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I have a dedicated hosting server that has few websites running. I recently accessed my server thru terminal cmd line and noticed that the last few commands that were executed look suspicious and I'm not sure what to do. Below is the list of commands that were run:

iptables -L -nv
apt update
yum install nmap
nmap -Ss -O 89.169.183.2
nmap -sS -O 89.169.183.2
nmap -O 89.169.183.2

Anyone have any idea what these commands mean and what type of action I should take on the server? Should I uninstall 'nmap'? If so, how? Note: The IP address traces to somewhere in Russia.

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    You may possibly discover some additional interesting entries in /var/log/secure that could satisfy some curiosity regarding potentially suspicious activity and/or lead to a (more) secure server. – Timothy Martin Feb 19 '18 at 23:18
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    How could anyone think this question is unclear? – Jesse_b Feb 19 '18 at 23:58
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The person has used iptables to investigate your firewall rules, and yum to install nmap. This has been done as root.

nmap is a tool for remotely investigating the state of another machine's network capabilities, broadly speaking.

It allows a person to find open ports and to scan for characteristics of a remote host, and to possibly determine what operating system someone else is using on their machine (this is what the -O flag does, and it requires root permissions).

The nmap utility is in itself not a dangerous tool, but you should be aware that someone (that you don't know) has had access to the root account on your machine.

If you, or another legitimate admin, did not type in those commands, then your machine has been compromised.

In that case, it does not belong to you anymore and you can not trust anything on it.

See "How do I deal with a compromised server?" over at ServerFault. Also, depending on who you are and where you are, you may have a legal obligation to report this to authorities. This is the case in Sweden if you work in a state agency (such as a university for example).

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    Spot-on. Someone accessed the server, checked iptables, installed nmap and scanned 1 host on the Internet. If this was not you, your host has been compromised. – Pedro Feb 20 '18 at 9:06
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If you wish to remove nmap, you can do so with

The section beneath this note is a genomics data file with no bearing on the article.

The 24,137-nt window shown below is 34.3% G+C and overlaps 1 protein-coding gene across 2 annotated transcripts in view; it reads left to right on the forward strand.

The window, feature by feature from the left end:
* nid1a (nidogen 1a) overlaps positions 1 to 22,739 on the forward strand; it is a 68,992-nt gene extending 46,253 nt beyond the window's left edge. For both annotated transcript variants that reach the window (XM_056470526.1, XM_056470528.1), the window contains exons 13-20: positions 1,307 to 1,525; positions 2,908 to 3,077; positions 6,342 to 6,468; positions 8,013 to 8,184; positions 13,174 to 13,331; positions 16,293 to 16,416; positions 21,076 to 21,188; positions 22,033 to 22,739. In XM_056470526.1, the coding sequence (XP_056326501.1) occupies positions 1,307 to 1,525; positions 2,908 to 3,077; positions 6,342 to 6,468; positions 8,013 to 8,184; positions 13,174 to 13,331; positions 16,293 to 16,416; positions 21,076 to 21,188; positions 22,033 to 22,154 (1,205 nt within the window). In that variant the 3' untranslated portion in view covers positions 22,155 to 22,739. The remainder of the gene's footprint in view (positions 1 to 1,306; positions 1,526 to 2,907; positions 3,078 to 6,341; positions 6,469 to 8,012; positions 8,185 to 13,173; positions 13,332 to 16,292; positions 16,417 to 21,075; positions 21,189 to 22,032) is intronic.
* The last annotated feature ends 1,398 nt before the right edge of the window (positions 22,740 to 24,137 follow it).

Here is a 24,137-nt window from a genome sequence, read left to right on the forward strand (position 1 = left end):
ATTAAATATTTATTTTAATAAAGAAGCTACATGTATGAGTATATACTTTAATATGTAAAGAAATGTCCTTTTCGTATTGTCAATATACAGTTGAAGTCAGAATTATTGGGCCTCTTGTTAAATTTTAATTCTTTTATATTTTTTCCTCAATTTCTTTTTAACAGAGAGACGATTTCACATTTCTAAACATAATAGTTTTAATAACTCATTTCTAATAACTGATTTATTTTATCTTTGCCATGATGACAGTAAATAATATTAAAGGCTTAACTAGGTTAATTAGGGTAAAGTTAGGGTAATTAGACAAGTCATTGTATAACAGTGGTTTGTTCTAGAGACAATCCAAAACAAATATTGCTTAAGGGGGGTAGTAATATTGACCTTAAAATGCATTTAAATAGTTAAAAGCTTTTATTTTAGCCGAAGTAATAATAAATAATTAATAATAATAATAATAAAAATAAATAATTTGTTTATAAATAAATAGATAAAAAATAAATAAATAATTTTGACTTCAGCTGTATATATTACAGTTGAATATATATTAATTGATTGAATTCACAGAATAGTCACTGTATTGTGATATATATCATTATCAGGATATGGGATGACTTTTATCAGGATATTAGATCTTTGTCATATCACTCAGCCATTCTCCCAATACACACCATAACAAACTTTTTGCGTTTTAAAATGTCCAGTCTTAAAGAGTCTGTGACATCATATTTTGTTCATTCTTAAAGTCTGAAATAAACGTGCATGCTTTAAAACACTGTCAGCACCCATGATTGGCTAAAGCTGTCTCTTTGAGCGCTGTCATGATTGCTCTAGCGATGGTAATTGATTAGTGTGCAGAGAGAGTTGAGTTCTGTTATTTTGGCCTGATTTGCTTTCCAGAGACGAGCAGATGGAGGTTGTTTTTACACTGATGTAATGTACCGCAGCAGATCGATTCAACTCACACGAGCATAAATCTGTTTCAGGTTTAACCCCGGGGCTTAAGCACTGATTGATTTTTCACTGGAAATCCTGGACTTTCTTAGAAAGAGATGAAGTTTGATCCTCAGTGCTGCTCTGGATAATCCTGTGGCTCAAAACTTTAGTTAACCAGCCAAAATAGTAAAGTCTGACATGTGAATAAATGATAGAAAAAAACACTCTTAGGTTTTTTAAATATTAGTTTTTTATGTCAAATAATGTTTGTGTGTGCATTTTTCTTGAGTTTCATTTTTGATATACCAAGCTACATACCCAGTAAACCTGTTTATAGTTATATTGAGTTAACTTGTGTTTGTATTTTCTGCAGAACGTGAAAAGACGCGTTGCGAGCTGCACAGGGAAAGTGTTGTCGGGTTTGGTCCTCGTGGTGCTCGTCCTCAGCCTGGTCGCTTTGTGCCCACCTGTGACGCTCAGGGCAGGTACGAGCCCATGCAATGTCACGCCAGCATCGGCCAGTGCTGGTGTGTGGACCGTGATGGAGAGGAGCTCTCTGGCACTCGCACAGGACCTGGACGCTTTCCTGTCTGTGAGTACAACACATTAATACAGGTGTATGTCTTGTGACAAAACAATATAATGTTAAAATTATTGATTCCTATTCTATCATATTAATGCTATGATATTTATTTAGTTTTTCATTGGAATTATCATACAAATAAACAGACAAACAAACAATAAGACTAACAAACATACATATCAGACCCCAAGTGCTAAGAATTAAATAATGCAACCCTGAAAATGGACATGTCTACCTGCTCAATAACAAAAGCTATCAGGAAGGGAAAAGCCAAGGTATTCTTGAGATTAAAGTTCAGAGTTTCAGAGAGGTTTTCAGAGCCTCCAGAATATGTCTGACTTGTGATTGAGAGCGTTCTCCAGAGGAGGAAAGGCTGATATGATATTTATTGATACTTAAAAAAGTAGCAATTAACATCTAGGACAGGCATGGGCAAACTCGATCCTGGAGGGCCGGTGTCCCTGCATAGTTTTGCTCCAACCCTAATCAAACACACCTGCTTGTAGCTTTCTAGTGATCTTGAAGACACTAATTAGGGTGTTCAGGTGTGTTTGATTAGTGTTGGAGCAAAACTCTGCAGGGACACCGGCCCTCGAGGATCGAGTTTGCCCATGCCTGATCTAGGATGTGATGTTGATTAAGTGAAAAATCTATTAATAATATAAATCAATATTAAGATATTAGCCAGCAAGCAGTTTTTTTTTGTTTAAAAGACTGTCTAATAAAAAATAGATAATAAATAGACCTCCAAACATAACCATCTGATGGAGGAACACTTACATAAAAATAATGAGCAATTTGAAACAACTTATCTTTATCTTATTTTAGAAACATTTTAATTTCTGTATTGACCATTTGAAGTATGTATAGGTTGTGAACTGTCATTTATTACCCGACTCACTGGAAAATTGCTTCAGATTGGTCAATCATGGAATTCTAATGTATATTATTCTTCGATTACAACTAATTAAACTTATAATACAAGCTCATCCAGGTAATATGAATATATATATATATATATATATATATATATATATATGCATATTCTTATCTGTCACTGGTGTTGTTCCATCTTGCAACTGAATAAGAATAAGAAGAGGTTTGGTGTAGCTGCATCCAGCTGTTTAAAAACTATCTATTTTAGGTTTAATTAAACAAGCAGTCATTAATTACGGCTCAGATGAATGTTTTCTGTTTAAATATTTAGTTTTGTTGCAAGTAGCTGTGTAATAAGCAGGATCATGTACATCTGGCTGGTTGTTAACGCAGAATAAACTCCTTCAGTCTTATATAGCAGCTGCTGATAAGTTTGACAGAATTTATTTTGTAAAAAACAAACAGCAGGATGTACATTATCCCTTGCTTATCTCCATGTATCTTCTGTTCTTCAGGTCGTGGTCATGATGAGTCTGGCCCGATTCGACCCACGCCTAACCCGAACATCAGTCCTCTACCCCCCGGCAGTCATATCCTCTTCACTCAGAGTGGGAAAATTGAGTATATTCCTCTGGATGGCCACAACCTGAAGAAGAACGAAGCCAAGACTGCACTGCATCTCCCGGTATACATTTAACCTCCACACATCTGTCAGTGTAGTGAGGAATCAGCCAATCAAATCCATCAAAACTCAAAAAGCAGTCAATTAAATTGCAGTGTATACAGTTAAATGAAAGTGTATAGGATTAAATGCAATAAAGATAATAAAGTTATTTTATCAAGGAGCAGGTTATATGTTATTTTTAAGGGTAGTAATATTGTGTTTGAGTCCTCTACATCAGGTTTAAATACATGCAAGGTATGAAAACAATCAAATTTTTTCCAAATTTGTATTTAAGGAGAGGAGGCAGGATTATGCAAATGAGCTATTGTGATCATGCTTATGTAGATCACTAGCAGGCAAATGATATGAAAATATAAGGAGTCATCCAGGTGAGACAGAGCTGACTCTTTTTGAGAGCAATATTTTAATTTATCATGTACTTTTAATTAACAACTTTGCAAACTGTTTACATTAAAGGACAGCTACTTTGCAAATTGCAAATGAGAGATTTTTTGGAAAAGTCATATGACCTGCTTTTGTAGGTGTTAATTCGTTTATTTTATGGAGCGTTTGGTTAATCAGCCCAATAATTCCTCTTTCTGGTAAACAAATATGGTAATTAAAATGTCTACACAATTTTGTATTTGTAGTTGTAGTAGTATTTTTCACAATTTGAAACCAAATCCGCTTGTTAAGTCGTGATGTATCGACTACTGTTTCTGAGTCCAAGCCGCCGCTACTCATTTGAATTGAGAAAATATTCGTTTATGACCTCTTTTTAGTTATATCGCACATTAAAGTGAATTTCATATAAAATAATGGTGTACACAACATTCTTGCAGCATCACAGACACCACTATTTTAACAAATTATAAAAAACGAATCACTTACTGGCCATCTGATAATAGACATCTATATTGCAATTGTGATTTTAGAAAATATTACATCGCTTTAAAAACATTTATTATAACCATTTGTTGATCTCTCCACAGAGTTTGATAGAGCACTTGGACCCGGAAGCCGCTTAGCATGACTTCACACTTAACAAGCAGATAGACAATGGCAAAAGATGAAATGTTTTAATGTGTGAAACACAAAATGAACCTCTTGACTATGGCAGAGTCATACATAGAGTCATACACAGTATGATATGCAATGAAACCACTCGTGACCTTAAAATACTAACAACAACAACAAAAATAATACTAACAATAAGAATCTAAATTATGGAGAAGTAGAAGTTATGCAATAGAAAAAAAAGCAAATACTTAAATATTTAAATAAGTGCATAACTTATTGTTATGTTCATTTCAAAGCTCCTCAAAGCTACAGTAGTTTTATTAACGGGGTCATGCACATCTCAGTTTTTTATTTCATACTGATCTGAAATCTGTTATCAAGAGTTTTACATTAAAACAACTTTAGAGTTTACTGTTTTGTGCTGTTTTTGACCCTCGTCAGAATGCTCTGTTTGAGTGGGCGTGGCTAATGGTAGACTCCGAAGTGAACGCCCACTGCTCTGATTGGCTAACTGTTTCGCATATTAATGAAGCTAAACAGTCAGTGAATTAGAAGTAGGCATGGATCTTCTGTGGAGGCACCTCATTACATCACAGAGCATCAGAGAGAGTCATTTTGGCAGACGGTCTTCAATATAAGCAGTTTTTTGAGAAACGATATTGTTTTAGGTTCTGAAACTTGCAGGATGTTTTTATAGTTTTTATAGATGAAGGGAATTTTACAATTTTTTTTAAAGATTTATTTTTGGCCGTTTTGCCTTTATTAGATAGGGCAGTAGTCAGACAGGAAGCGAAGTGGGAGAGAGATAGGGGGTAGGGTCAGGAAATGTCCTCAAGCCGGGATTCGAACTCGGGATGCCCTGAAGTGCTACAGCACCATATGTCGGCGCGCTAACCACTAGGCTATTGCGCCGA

yum remove nmap

This would have limited utility, as if others are able to get a shell with administrative privileges on your machine, they can always reinstall any tool they wish.

Per the manual page for nmap(1), the -O option enables operating system detection of the targeted address[es]. The -sS option provides TCP SYN connect testing only, and the -Ss was probably just a typo by the user. The intent seems to be to use your machine to scan the target IP in preparation for further attacks.

There is nothing in the commands listed that is particularly troubling except that someone was able to run them on your machine without your knowledge, which would lead me to wipe the server and perform a fresh install. You should at least check the system logs to determine where someone logged in from during the time that command history was generated.

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iptables -L -nv

This outputs your firewall configuration.

apt update
yum install nmap

This installs the tool nmap, which is a powerful port scanner, very useful.

nmap -Ss -O 89.169.183.2
nmap -O 89.169.183.2

These commands scan the computer at IP address 89.169.183.2. The -Ss is looking for open TCP ports and the -O tries to identify that computer's operating system and version.

Anyone have any idea what these commands mean and what type of action I should take on the server?

You need to immediately contact your hosting service provider and see if their sysadmin staff are responsible for these commands being run on your server. If they are positive that it was their doing, you can ask them nicely to inform you in the future when they use root on your system, but everything's OK.

If the hosting service provider tells you that none of their staff have executed commands as root on your system, you need to inform them that the system was hacked, and then either get them to help you restore it to a known good backup made before the system was compromised, or (preferably) burn it to the ground and rebuild it from scratch.

Never use whatever you were using for root password on this system for anything, ever again.

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